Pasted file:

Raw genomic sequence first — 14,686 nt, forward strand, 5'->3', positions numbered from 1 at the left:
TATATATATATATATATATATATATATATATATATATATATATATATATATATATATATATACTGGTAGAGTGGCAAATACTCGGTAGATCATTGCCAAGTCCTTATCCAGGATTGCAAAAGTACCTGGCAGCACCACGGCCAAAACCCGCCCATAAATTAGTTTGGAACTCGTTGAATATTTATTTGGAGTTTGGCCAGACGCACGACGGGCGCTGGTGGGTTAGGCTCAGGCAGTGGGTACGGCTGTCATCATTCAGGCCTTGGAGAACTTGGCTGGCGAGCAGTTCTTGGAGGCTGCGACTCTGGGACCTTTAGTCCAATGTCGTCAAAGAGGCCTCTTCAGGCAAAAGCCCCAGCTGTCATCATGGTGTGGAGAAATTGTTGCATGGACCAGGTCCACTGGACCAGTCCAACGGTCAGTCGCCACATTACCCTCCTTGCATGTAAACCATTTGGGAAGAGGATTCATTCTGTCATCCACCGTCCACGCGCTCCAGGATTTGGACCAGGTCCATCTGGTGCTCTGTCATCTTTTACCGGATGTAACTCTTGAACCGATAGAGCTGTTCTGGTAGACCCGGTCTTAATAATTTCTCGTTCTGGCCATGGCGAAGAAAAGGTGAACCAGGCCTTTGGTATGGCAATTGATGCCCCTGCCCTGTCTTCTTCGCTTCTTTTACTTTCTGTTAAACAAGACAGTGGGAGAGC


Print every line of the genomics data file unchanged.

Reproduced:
Raw genomic sequence first — 14,686 nt, forward strand, 5'->3', positions numbered from 1 at the left:
TATATATATATATATATATATATATATATATATATATATATATATATATATATATATATATACTGGTAGAGTGGCAAATACTCGGTAGATCATTGCCAAGTCCTTATCCAGGATTGCAAAAGTACCTGGCAGCACCACGGCCAAAACCCGCCCATAAATTAGTTTGGAACTCGTTGAATATTTATTTGGAGTTTGGCCAGACGCACGACGGGCGCTGGTGGGTTAGGCTCAGGCAGTGGGTACGGCTGTCATCATTCAGGCCTTGGAGAACTTGGCTGGCGAGCAGTTCTTGGAGGCTGCGACTCTGGGACCTTTAGTCCAATGTCGTCAAAGAGGCCTCTTCAGGCAAAAGCCCCAGCTGTCATCATGGTGTGGAGAAATTGTTGCATGGACCAGGTCCACTGGACCAGTCCAACGGTCAGTCGCCACATTACCCTCCTTGCATGTAAACCATTTGGGAAGAGGATTCATTCTGTCATCCACCGTCCACGCGCTCCAGGATTTGGACCAGGTCCATCTGGTGCTCTGTCATCTTTTACCGGATGTAACTCTTGAACCGATAGAGCTGTTCTGGTAGACCCGGTCTTAATAATTTCTCGTTCTGGCCATGGCGAAGAAAAGGTGAACCAGGCCTTTGGTATGGCAATTGATGCCCCTGCCCTGTCTTCTTCGCTTCTTTTACTTTCTGTTAAACAAGACAGTGGGAGAGC